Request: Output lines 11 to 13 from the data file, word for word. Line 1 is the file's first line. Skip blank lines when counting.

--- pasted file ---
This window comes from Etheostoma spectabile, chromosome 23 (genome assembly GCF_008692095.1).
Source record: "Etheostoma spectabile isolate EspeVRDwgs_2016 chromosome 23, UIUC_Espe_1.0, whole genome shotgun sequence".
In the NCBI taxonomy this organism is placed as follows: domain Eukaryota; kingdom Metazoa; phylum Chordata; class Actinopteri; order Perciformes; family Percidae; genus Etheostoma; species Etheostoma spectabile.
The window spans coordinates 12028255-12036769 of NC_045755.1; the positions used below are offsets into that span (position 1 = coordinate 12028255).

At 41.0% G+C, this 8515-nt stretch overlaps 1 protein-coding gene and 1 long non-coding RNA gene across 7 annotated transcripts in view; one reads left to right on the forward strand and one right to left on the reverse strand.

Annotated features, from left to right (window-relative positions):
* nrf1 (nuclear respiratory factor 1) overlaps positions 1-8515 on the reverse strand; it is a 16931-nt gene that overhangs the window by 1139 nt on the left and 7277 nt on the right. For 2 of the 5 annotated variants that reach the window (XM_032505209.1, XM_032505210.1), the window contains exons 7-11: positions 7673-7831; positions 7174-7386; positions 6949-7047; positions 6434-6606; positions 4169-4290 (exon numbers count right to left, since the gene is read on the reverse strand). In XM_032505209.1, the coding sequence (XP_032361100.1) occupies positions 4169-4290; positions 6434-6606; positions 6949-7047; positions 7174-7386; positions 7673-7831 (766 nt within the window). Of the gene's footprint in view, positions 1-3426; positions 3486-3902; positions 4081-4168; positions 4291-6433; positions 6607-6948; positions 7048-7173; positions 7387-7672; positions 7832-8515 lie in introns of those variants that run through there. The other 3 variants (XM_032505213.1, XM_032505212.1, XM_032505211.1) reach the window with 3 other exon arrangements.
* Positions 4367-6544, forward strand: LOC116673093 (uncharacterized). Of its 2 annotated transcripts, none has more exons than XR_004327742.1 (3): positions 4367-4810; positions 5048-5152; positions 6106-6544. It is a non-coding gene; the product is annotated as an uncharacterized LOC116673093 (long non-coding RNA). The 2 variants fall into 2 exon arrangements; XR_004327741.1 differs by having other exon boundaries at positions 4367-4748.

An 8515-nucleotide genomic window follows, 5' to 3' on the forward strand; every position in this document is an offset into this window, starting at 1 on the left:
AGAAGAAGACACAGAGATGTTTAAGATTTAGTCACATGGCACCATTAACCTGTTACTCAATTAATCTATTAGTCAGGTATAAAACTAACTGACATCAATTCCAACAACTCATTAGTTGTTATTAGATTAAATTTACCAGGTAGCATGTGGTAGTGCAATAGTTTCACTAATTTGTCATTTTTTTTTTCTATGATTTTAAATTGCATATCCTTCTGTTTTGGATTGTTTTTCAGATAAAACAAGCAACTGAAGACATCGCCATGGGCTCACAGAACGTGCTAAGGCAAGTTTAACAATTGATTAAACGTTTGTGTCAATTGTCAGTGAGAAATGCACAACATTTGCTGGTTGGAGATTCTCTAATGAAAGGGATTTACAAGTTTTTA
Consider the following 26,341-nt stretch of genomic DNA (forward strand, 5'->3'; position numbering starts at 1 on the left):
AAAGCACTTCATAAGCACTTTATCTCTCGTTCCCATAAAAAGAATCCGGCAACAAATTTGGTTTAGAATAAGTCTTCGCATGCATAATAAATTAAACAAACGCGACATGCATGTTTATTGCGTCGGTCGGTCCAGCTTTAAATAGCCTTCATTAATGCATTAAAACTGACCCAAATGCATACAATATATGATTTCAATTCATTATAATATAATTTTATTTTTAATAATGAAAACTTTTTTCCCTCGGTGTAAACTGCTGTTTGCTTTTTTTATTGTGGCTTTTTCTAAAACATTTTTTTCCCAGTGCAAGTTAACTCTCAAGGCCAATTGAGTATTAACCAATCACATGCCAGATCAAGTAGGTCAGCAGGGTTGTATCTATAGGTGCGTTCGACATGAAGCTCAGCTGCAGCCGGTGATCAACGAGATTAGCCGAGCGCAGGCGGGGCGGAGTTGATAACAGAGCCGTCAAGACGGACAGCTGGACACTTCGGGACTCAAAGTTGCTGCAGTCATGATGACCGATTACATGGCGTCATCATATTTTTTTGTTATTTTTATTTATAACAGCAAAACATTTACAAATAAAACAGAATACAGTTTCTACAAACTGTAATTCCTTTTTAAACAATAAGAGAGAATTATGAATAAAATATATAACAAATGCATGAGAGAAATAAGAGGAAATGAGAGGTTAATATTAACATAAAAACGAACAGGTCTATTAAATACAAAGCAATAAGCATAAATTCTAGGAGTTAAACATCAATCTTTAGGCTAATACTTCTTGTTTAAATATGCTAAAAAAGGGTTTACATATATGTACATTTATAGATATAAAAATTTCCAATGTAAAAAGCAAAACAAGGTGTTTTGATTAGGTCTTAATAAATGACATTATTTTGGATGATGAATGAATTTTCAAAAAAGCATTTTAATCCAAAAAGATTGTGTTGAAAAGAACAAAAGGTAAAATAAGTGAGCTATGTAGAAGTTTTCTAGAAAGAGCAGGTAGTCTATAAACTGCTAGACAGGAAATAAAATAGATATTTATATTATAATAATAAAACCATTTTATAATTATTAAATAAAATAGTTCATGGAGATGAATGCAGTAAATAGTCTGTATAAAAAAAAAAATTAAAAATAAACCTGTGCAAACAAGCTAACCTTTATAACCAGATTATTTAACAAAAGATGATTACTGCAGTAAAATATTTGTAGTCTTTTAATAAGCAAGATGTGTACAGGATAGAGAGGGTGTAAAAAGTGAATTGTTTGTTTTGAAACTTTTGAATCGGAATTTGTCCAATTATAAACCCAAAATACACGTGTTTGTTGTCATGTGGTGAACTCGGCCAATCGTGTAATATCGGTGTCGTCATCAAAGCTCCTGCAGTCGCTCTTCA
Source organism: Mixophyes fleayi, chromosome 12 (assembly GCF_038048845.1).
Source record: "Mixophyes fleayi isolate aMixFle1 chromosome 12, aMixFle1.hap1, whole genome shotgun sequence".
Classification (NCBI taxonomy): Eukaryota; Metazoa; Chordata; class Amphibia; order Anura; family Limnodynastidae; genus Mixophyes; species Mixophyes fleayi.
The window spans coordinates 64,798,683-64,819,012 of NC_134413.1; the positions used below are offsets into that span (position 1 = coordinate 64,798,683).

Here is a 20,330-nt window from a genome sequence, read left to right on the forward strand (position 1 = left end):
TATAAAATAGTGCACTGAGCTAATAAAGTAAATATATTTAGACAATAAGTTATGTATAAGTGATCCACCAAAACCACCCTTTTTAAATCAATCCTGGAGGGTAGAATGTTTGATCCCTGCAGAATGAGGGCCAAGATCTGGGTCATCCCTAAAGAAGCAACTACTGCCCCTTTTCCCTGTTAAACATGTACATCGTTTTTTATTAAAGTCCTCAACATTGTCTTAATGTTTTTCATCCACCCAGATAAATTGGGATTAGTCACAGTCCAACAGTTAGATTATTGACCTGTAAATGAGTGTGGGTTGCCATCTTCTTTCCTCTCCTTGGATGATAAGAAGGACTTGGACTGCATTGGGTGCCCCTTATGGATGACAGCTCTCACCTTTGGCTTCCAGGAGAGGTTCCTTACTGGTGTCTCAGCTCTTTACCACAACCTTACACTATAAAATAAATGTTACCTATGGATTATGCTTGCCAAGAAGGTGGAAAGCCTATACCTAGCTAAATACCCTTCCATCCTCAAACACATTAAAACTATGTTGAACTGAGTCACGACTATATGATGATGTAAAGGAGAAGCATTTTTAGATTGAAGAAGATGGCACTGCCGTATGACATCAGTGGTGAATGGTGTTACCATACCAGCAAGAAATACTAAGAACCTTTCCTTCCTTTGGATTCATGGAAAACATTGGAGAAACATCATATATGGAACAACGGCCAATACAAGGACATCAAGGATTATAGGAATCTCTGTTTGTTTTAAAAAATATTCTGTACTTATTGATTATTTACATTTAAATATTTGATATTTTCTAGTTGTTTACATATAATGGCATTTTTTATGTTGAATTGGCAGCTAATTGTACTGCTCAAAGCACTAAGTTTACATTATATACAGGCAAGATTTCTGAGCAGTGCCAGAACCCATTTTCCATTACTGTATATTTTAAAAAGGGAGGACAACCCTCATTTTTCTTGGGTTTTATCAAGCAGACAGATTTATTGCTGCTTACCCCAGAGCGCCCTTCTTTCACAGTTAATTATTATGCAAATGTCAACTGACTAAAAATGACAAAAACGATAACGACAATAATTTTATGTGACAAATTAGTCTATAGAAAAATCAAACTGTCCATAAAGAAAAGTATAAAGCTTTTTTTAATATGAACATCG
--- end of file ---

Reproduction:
Consider the following 26,341-nt stretch of genomic DNA (forward strand, 5'->3'; position numbering starts at 1 on the left):
AAAGCACTTCATAAGCACTTTATCTCTCGTTCCCATAAAAAGAATCCGGCAACAAATTTGGTTTAGAATAAGTCTTCGCATGCATAATAAATTAAACAAACGCGACATGCATGTTTATTGCGTCGGTCGGTCCAGCTTTAAATAGCCTTCATTAATGCATTAAAACTGACCCAAATGCATACAATATATGATTTCAATTCATTATAATATAATTTTATTTTTAATAATGAAAACTTTTTTCCCTCGGTGTAAACTGCTGTTTGCTTTTTTTATTGTGGCTTTTTCTAAAACATTTTTTTCCCAGTGCAAGTTAACTCTCAAGGCCAATTGAGTATTAACCAATCACATGCCAGATCAAGTAGGTCAGCAGGGTTGTATCTATAGGTGCGTTCGACATGAAGCTCAGCTGCAGCCGGTGATCAACGAGATTAGCCGAGCGCAGGCGGGGCGGAGTTGATAACAGAGCCGTCAAGACGGACAGCTGGACACTTCGGGACTCAAAGTTGCTGCAGTCATGATGACCGATTACATGGCGTCATCATATTTTTTTGTTATTTTTATTTATAACAGCAAAACATTTACAAATAAAACAGAATACAGTTTCTACAAACTGTAATTCCTTTTTAAACAATAAGAGAGAATTATGAATAAAATATATAACAAATGCATGAGAGAAATAAGAGGAAATGAGAGGTTAATATTAACATAAAAACGAACAGGTCTATTAAATACAAAGCAATAAGCATAAATTCTAGGAGTTAAACATCAATCTTTAGGCTAATACTTCTTGTTTAAATATGCTAAAAAAGGGTTTACATATATGTACATTTATAGATATAAAAATTTCCAATGTAAAAAGCAAAACAAGGTGTTTTGATTAGGTCTTAATAAATGACATTATTTTGGATGATGAATGAATTTTCAAAAAAGCATTTTAATCCAAAAAGATTGTGTTGAAAAGAACAAAAGGTAAAATAAGTGAGCTATGTAGAAGTTTTCTAGAAAGAGCAGGTAGTCTATAAACTGCTAGACAGGAAATAAAATAGATATTTATATTATAATAATAAAACCATTTTATAATTATTAAATAAAATAGTTCATGGAGATGAATGCAGTAAATAGTCTGTATAAAAAAAAAAATTAAAAATAAACCTGTGCAAACAAGCTAACCTTTATAACCAGATTATTTAACAAAAGATGATTACTGCAGTAAAATATTTGTAGTCTTTTAATAAGCAAGATGTGTACAGGATAGAGAGGGTGTAAAAAGTGAATTGTTTGTTTTGAAACTTTTGAATCGGAATTTGTCCAATTATAAACCCAAAATACACGTGTTTGTTGTCATGTGGTGAACTCGGCCAATCGTGTAATATCGGTGTCGTCATCAAAGCTCCTGCAGTCGCTCTTCA
Source organism: Mixophyes fleayi, chromosome 12 (assembly GCF_038048845.1).